Overall this was a delightful evening that left you wanting to hear the Poulenc again very soon. So much delightful detail was packed into the brief hour of its duration that you can only lament the run is not longer and with a transfer to follow, for example to Edinburgh, where this sort of comic opera will always succeed when performed with this degree of brio and skill.

PoulencIn recent years the seasonal productions at the Guildhall School and Royal College of Music have done a great deal not just for their students, but for the cause of opera in London. By programming unfamiliar and rarely performed repertory, often in a double bill of contrasting moods, they not only give a plethora of opportunities for their singers, players and creatives to learn the craft, but also broaden the palette available for the regular opera goer, with performances of a quality that often put the professional opera houses in a certain shade.

This is mainly the case here where an outstanding seventieth-anniversary performance of Poulenc’s Les mamelles de Tirésias (The Breasts of Tiresias) is paired with an average production of a minor work by Chabrier, Une éducation manqué (An Incomplete Education). The latter is the shorter work of the two and acts as a slightly stodgy appetizer to the main bill of fare, on which one feels the bulk of the director’s attention has focused. There are parallel casts and therefore only the press night performers are reviewed here.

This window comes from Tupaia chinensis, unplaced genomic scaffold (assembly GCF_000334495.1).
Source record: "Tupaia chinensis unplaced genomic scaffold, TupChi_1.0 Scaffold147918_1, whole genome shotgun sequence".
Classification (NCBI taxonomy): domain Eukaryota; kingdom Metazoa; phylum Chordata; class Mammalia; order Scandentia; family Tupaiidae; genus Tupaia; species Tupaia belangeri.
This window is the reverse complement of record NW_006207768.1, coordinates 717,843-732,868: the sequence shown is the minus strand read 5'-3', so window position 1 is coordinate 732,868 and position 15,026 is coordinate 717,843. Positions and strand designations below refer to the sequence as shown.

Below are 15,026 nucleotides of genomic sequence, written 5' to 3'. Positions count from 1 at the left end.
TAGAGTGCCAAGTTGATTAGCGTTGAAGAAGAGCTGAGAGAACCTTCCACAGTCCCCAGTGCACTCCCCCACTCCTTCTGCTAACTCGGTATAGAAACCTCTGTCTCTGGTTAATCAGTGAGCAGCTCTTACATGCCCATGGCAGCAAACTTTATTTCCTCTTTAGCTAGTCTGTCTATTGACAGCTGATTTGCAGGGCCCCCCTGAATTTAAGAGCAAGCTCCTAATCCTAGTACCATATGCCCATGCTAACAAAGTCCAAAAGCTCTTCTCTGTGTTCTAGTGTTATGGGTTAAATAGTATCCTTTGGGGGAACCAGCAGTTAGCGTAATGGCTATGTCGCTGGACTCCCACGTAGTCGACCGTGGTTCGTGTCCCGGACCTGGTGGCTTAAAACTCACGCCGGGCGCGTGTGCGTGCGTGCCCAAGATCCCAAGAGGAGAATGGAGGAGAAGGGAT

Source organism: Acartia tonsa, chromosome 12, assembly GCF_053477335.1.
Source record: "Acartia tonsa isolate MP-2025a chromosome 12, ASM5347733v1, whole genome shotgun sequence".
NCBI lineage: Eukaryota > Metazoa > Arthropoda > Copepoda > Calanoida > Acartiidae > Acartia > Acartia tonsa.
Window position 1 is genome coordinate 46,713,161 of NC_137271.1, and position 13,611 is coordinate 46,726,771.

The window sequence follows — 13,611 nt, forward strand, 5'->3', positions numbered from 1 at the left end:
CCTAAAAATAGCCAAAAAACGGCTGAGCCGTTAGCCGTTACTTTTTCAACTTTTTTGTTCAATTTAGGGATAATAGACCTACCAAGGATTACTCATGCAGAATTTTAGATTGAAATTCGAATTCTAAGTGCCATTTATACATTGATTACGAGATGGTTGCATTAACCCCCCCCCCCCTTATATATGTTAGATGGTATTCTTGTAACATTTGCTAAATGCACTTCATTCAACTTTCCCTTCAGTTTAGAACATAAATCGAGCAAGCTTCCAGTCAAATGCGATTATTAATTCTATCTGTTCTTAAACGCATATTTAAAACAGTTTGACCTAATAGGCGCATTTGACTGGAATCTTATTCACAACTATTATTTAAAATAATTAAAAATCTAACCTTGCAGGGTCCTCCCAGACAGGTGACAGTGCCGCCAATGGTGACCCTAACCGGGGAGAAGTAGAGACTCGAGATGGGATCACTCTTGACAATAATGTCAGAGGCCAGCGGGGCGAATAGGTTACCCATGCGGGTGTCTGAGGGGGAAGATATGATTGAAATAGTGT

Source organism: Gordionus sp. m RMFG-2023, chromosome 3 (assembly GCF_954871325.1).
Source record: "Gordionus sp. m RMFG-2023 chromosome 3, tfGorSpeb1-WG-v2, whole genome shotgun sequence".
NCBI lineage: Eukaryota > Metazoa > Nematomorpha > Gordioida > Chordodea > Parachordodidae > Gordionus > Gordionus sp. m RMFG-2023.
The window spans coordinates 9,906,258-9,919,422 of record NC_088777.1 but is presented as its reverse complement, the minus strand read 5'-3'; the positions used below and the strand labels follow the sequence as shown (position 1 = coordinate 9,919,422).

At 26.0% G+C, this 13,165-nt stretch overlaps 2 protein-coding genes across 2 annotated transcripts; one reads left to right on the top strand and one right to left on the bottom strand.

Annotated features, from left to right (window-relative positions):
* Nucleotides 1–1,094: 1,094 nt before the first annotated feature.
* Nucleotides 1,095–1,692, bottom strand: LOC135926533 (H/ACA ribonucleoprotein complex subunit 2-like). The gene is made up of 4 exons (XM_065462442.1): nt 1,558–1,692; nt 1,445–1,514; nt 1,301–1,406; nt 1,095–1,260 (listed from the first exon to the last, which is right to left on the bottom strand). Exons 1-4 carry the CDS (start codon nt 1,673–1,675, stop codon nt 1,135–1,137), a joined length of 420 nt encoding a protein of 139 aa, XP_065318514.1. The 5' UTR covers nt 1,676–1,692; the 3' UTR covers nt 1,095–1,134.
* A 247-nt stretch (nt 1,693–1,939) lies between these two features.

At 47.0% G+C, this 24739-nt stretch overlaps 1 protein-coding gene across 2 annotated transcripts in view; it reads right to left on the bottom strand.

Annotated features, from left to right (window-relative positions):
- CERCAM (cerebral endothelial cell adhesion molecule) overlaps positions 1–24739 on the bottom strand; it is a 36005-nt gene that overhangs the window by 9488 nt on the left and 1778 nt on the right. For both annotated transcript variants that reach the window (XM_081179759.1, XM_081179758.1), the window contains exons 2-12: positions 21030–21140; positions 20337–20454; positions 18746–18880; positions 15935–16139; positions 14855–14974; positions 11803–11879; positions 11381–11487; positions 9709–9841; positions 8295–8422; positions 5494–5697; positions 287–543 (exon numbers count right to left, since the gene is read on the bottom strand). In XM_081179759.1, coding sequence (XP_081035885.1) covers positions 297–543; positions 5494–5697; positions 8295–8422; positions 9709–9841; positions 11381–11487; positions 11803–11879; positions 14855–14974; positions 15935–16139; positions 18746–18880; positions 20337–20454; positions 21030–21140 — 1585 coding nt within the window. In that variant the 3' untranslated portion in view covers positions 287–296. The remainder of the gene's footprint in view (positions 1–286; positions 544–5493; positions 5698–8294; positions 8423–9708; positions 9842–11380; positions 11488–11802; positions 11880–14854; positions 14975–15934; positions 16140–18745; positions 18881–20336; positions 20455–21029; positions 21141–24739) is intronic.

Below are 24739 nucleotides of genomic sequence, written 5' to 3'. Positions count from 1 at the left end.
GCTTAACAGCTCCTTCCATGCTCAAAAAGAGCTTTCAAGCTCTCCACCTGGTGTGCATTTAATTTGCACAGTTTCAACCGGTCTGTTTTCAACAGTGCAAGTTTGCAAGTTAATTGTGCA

Right from the beginning of the evening though, one knows that it will be a musical event of entire security. The serene clear horn solo that floats above the opening of the overture to the Chabrier was only the first of many delectable instrumental moments in two demanding and highly colourful orchestral scores. The Royal College orchestra was on fine form throughout under Michael Rosewell’s firm yet supple direction, and both these operas are well suited to the intimate acoustic of the Britten theatre.

The Chabrier piece is essentially a three-hander, originally set in the eighteenth century, and here brought forward by a hundred years. It is a case of much-ado-about not-very-much but sent spinning along its way with some charmingly decorative music and a good number of characterful arias for each of the three singers involved.

PoulencAgainst the backdrop of a sombre country house interior with a window embrasure flanked by two doors, a newly-married couple, play out a somewhat contrived plot in which they seek help in working out what to do to develop their relationship.